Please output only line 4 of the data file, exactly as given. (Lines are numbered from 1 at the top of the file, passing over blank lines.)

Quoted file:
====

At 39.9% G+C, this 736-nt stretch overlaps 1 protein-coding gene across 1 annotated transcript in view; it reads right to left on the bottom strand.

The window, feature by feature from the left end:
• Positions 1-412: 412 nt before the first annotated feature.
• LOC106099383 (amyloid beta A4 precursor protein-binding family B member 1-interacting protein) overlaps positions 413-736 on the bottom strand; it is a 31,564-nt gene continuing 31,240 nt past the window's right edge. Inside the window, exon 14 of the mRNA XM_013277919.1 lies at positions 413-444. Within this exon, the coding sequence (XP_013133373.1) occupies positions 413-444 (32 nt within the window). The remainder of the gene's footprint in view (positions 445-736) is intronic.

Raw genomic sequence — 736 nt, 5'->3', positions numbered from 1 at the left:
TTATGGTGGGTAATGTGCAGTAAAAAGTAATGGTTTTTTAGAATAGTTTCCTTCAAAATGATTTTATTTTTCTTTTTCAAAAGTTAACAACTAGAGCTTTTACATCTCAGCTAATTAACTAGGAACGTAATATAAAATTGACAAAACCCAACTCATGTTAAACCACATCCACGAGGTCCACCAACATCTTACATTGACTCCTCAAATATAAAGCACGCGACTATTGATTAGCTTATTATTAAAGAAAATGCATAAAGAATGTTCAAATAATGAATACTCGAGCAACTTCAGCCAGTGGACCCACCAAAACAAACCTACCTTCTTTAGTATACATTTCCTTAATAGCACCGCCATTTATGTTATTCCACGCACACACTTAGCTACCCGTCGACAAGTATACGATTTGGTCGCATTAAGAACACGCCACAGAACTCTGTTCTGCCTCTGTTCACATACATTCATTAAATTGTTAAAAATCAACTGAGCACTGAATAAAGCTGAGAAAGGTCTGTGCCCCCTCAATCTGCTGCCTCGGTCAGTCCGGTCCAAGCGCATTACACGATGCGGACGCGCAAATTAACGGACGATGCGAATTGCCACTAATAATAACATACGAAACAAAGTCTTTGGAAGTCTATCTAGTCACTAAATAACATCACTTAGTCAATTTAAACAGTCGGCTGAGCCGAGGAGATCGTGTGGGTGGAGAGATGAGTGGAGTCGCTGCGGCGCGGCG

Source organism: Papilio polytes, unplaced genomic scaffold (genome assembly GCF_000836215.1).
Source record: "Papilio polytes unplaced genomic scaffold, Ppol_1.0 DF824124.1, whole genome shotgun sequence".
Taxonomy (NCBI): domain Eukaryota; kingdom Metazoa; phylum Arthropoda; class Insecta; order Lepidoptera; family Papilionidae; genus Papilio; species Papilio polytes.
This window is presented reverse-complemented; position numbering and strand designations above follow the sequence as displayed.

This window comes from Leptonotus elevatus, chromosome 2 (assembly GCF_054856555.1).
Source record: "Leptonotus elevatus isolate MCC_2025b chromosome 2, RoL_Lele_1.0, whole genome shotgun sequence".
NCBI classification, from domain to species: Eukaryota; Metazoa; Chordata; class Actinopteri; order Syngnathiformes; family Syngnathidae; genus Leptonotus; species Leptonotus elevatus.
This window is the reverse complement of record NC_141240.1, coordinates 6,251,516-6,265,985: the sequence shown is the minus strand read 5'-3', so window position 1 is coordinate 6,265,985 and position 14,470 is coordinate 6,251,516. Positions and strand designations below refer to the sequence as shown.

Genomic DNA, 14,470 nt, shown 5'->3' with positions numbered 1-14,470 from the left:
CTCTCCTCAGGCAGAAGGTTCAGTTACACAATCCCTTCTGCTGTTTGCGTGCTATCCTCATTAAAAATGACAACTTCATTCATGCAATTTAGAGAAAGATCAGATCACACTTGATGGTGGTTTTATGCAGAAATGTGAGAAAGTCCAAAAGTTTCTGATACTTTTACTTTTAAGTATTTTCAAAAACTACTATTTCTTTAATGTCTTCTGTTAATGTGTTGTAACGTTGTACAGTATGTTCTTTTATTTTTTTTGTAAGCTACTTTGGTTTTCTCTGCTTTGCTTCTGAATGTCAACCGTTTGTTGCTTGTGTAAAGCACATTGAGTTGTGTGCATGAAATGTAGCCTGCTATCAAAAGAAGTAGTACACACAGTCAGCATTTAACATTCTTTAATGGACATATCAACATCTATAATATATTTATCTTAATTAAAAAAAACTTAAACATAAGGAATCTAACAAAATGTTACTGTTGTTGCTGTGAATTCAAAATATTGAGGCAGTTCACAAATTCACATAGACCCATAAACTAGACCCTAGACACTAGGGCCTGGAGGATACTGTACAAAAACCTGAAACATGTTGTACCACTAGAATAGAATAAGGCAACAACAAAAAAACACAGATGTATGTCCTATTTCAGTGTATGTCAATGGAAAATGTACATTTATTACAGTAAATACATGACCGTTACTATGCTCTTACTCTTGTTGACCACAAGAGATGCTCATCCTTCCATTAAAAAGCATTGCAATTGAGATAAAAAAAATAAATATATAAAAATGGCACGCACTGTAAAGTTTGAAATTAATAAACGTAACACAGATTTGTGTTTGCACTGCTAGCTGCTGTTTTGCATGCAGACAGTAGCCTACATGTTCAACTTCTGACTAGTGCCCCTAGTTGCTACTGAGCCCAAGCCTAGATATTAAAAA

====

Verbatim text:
• LOC106099383 (amyloid beta A4 precursor protein-binding family B member 1-interacting protein) overlaps positions 413-736 on the bottom strand; it is a 31,564-nt gene continuing 31,240 nt past the window's right edge. Inside the window, exon 14 of the mRNA XM_013277919.1 lies at positions 413-444. Within this exon, the coding sequence (XP_013133373.1) occupies positions 413-444 (32 nt within the window). The remainder of the gene's footprint in view (positions 445-736) is intronic.